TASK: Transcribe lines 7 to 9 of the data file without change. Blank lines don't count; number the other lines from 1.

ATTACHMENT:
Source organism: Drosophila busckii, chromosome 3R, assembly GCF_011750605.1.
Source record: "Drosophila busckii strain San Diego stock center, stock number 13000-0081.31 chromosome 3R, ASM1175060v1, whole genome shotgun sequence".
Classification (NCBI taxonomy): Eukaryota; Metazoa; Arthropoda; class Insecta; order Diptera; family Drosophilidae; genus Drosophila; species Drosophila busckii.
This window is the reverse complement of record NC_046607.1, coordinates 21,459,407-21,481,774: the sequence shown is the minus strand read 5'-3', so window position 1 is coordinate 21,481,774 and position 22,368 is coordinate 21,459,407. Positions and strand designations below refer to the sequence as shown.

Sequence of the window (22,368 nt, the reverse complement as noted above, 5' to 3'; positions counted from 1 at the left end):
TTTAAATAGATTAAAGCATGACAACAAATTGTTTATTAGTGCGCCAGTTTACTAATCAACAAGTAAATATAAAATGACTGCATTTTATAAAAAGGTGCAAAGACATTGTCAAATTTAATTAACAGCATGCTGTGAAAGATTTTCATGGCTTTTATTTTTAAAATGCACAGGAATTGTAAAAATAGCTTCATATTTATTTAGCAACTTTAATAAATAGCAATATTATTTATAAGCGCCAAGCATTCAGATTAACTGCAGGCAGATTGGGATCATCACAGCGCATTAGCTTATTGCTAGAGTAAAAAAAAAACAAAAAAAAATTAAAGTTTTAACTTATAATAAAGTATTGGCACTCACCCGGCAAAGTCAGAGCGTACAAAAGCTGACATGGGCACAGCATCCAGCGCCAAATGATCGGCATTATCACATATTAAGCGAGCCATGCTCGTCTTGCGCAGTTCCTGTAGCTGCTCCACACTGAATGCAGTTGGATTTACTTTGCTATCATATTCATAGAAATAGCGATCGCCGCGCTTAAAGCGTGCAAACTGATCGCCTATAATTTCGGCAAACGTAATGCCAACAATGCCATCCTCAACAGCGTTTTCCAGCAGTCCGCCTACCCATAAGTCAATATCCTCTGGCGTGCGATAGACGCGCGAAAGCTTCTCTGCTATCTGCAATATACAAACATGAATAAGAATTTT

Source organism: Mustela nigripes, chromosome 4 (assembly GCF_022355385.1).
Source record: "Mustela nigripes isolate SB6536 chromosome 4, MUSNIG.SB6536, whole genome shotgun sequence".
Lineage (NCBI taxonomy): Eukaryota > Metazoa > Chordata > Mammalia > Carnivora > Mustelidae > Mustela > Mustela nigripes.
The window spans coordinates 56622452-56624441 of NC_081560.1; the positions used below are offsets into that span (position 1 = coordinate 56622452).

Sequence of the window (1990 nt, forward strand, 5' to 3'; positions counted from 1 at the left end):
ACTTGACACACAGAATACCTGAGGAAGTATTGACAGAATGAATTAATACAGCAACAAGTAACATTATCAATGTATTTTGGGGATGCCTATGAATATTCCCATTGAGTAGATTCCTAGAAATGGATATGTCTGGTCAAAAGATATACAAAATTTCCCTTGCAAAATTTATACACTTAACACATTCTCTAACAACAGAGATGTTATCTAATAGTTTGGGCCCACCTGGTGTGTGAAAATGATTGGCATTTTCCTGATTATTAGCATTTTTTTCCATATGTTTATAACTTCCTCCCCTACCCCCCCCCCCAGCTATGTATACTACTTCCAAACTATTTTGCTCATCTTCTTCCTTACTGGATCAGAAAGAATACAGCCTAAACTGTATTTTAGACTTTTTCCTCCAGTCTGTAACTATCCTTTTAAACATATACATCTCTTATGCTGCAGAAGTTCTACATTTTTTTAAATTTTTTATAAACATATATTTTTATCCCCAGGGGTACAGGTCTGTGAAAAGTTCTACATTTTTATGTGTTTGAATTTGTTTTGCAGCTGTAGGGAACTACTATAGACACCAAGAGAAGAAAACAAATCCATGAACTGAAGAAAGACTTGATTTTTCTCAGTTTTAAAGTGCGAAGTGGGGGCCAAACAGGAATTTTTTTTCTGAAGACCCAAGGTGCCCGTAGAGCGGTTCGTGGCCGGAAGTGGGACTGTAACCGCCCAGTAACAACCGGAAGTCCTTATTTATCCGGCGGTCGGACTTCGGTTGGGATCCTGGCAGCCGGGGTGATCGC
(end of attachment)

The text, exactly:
Source organism: Mustela nigripes, chromosome 4 (assembly GCF_022355385.1).
Source record: "Mustela nigripes isolate SB6536 chromosome 4, MUSNIG.SB6536, whole genome shotgun sequence".
Lineage (NCBI taxonomy): Eukaryota > Metazoa > Chordata > Mammalia > Carnivora > Mustelidae > Mustela > Mustela nigripes.